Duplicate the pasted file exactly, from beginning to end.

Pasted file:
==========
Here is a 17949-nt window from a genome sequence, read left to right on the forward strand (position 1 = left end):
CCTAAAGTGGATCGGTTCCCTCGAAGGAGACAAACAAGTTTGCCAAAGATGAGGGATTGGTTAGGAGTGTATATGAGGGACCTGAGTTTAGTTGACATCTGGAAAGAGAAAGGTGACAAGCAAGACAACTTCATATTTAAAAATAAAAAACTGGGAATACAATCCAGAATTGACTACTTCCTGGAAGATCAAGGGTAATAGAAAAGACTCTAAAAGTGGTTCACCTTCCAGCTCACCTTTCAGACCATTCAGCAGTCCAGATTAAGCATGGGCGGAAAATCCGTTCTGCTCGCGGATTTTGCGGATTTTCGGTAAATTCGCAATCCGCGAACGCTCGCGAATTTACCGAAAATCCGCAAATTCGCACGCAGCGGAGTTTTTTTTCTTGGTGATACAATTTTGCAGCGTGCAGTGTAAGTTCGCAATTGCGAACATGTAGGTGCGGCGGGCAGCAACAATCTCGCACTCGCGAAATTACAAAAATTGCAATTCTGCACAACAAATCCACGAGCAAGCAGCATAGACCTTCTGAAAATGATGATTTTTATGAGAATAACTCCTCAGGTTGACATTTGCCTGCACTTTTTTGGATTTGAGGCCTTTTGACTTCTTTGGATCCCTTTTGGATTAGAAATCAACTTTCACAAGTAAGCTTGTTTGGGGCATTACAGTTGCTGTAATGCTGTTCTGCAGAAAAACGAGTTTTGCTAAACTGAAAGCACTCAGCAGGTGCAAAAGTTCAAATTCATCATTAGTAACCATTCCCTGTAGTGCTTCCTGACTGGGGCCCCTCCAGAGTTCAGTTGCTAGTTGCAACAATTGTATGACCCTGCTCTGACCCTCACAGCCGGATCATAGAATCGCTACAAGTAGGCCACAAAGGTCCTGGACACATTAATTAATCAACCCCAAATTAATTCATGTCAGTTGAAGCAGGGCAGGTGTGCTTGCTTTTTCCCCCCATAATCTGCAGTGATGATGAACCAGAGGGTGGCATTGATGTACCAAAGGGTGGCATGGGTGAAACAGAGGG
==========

Here is a 17949-nt window from a genome sequence, read left to right on the forward strand (position 1 = left end):
CCTAAAGTGGATCGGTTCCCTCGAAGGAGACAAACAAGTTTGCCAAAGATGAGGGATTGGTTAGGAGTGTATATGAGGGACCTGAGTTTAGTTGACATCTGGAAAGAGAAAGGTGACAAGCAAGACAACTTCATATTTAAAAATAAAAAACTGGGAATACAATCCAGAATTGACTACTTCCTGGAAGATCAAGGGTAATAGAAAAGACTCTAAAAGTGGTTCACCTTCCAGCTCACCTTTCAGACCATTCAGCAGTCCAGATTAAGCATGGGCGGAAAATCCGTTCTGCTCGCGGATTTTGCGGATTTTCGGTAAATTCGCAATCCGCGAACGCTCGCGAATTTACCGAAAATCCGCAAATTCGCACGCAGCGGAGTTTTTTTTCTTGGTGATACAATTTTGCAGCGTGCAGTGTAAGTTCGCAATTGCGAACATGTAGGTGCGGCGGGCAGCAACAATCTCGCACTCGCGAAATTACAAAAATTGCAATTCTGCACAACAAATCCACGAGCAAGCAGCATAGACCTTCTGAAAATGATGATTTTTATGAGAATAACTCCTCAGGTTGACATTTGCCTGCACTTTTTTGGATTTGAGGCCTTTTGACTTCTTTGGATCCCTTTTGGATTAGAAATCAACTTTCACAAGTAAGCTTGTTTGGGGCATTACAGTTGCTGTAATGCTGTTCTGCAGAAAAACGAGTTTTGCTAAACTGAAAGCACTCAGCAGGTGCAAAAGTTCAAATTCATCATTAGTAACCATTCCCTGTAGTGCTTCCTGACTGGGGCCCCTCCAGAGTTCAGTTGCTAGTTGCAACAATTGTATGACCCTGCTCTGACCCTCACAGCCGGATCATAGAATCGCTACAAGTAGGCCACAAAGGTCCTGGACACATTAATTAATCAACCCCAAATTAATTCATGTCAGTTGAAGCAGGGCAGGTGTGCTTGCTTTTTCCCCCCATAATCTGCAGTGATGATGAACCAGAGGGTGGCATTGATGTACCAAAGGGTGGCATGGGTGAAACAGAGGG